And yet the intelligence and problem-solving ability of the people who were on that flight resulted in a successful mission in the same way that the Manhattan Project ultimately succeeded in its endeavor to build these atomic bombs.
OLSON: So you can take a message from that, that you know, human beings are capable of some remarkable technical achievements when they put their mind to it and are focused on a goal and, and don’t lose sight of that goal. And, that’s, you know, I could just hope that that attitude would, would prevail on a lot of other technological projects that we’ll need to undertake in the next few decades.
HEFFNER: Right. And on the stage of national security, it reminds me of the Bin Laden raid, not that that nukes are, you know, that they’re analogous at the same level of destruction, but that a lot went wrong, but nevertheless, the U.S. completed its mission under President Obama. Let me ask you this as we close in the minutes we have left, there was the hope that Operation Warp Speed was going to be sort of a contemporary, but very public Manhattan Project in the way that the vaccines were going to be created and delivered to minimize the damage of COVID and, to, you know, in effect end the pandemic. That hasn’t happened. And some of, at least modern science doesn’t have a single answer. They point to the fact that Americans are, you know, in a country where vaccination rates are not very high.
But there are countries with high vaccination rates and, you know, with omicron there continue to be breakthrough infections, a whole lot of infections. It’s clear the vaccine helps you from, from becoming infected or having a symptomatic case in which you’re hospitalized. So it, there’s no doubt based on the science, that there is an advantage to being vaccinated to prevent you from being hospitalized or from dying from COVID. However, the way that that Operation Warp Speed was advertised and the way that the vaccines were advertised suggested more of a magic bullet. So just as a very accomplished science observer you know, who’s been impacted by the pandemic. What is your sense of, you know, whether we’re still waiting for the right medicine to arrive, and it might not be the Pfizer oral pills. It might be. It might be a patch that scientists are developing where you put it on like a nicotine patch and it gives you antibodies, an injection that one single, or, you know, injection couldn’t give you or three. But is your sense that we’re not beating COVID because people aren’t getting vaccinated or boosted, or because we just don’t have the far enough advanced therapeutics and vaccines yet?
OLSON: You know, I hadn’t thought about the analogy until you asked your question, but I’ve realized that they’re, they are kind of analogous situations. Scientists thought that they had the magic bullet, which was nuclear weapons that were going to end all war because nuclear weapons would be too horrific to use. Instead for the past 75 plus years, we’ve had to learn to live with nuclear weapons and there, so there are some parallels with what’s going on with COVID, right. We we’d hoped that the vaccine would be this magic bullet that would end the pandemic for us forever. Instead, we’re learning that we may very well have to live with COVID for the foreseeable future. Now, there is a way to get rid of the nuclear threat that we have, and that’s to eliminate nuclear weapons, and that’s as much a political issue as it is a scientific or a technical issue.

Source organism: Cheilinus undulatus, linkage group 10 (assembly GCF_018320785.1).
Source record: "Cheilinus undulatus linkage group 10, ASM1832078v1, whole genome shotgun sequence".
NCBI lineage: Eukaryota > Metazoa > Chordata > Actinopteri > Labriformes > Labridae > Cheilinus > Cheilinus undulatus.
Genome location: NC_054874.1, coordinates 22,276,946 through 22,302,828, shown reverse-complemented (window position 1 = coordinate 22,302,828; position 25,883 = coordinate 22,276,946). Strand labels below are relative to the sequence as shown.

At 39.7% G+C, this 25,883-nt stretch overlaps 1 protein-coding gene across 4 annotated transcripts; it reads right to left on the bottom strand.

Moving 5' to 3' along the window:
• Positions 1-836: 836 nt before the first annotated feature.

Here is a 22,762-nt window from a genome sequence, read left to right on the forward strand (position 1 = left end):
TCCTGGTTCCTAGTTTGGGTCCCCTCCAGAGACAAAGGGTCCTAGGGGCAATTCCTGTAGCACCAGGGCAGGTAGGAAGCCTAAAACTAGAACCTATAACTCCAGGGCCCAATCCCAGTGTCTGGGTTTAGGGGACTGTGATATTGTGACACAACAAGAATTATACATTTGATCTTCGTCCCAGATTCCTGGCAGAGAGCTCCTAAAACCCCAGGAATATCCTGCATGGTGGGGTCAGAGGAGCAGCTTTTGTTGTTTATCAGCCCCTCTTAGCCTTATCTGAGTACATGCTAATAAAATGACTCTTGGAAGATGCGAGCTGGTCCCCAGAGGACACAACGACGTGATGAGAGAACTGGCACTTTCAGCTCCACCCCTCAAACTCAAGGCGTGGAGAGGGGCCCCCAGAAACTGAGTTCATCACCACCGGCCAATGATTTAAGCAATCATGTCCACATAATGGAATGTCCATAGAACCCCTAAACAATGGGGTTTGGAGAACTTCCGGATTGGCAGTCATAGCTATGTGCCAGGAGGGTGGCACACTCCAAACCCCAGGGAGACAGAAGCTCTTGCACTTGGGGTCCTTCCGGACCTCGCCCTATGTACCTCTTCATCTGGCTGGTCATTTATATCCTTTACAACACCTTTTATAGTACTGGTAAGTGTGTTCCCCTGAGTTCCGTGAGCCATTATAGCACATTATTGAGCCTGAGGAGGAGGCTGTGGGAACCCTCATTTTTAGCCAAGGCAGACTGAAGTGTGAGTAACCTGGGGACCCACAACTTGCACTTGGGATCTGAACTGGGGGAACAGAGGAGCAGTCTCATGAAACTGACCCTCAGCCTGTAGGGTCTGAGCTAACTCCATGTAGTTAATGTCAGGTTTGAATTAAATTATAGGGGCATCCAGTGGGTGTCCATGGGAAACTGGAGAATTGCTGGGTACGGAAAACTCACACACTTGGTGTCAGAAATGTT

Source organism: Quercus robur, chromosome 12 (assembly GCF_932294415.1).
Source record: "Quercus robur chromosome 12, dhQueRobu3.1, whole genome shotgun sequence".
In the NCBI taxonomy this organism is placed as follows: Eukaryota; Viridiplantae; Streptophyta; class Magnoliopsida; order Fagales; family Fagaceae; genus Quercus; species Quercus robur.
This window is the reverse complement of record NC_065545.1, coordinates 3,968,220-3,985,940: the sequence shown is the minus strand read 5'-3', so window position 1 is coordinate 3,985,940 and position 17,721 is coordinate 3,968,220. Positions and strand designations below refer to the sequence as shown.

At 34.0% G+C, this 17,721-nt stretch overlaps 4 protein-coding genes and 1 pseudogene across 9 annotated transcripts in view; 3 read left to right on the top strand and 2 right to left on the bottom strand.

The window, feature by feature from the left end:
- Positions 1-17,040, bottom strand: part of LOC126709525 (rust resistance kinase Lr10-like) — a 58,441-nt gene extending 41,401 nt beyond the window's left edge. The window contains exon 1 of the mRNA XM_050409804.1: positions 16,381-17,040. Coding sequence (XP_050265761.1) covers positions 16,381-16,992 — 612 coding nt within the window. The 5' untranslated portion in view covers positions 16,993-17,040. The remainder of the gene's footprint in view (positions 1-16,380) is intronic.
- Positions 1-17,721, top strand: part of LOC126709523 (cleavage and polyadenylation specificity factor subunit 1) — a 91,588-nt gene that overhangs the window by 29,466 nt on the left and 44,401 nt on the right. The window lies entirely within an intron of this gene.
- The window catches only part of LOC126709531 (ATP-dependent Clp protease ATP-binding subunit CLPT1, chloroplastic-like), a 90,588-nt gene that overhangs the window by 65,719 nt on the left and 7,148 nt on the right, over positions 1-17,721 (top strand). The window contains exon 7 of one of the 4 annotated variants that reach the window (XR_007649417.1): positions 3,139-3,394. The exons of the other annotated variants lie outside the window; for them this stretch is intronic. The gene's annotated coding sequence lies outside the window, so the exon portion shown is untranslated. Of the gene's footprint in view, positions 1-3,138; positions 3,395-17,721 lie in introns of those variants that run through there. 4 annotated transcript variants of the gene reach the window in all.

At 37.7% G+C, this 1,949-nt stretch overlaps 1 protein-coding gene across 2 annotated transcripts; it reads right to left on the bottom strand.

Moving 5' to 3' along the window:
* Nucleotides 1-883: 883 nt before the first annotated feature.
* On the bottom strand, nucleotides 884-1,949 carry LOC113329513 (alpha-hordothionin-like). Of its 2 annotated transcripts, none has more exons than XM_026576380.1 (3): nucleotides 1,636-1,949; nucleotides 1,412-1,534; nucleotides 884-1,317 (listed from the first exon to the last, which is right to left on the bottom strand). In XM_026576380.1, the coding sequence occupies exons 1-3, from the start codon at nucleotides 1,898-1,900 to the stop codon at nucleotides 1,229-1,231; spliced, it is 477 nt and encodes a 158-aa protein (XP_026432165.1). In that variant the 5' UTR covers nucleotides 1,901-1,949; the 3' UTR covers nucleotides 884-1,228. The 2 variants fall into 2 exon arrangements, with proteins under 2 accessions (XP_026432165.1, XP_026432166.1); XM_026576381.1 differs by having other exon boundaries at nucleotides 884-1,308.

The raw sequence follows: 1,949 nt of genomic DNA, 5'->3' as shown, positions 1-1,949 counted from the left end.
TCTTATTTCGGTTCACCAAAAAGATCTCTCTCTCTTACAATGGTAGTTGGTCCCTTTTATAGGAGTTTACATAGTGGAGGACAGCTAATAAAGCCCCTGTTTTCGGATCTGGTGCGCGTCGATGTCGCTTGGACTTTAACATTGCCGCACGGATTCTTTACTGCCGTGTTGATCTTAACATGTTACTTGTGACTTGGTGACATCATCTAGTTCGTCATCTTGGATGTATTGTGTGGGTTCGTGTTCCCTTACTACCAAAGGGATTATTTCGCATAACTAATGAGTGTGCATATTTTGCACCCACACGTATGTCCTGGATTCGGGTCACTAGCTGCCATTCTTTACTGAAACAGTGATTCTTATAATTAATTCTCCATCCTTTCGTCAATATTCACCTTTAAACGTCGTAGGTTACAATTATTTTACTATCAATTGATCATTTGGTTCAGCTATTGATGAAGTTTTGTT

And though the science and technology will be involved in bringing this pandemic to a close, as I always remind my friends and my wife, I mean, all pandemics in history have come to an end and we’re not going to have to live under these circumstances forever. But it is appearing as if COVID is going to be around.
HEFFNER: Yeah. I mean, even if it was the most impeccably timed vaccine, you know, and everyone got vaccinated three weeks later, everyone got vaccinated again. I mean, I’m speculating about that, but that just wouldn’t have been feasible in most scenarios of having it timed in a way that would mitigate the virus, I mean once the genie was out of the bottle, it was. And, I’m, I’m glad sort of, you see the relevance of the question because, it raises for the public a challenge to science now, you know, because the mRNA, you know, was described as revolutionary, it may well be revolutionary.
OLSON: It is still being developed, these mRNA vaccines, and I know that they offer tremendous promise for the future. As I was mentioning, these scientific solutions always have their social and political and economic dimensions, and this one does as well. We could come up with the best vaccine in the world yet, if for some reason, people are unwilling to take the vaccine and offer a way for a virus to spread, that is still going to happen. So, placing all of our faith in science to come up with these answers is probably a bit misguided in the end. It’s going to have to be a broader.
HEFFNER: Right. And, and just as in the context of the Apocalypse Factory, we have to close down shop, or at least incrementally close down shop if we want to avert the apocalypse because those factories are still churning up a lot of nuclear fissile material every day, as, as you document, Steve Olson, author of “The Apocalypse Factory: Plutonium and the Making of the Atomic Age.” Thank you so much for your time today.
OLSEN: Thank you.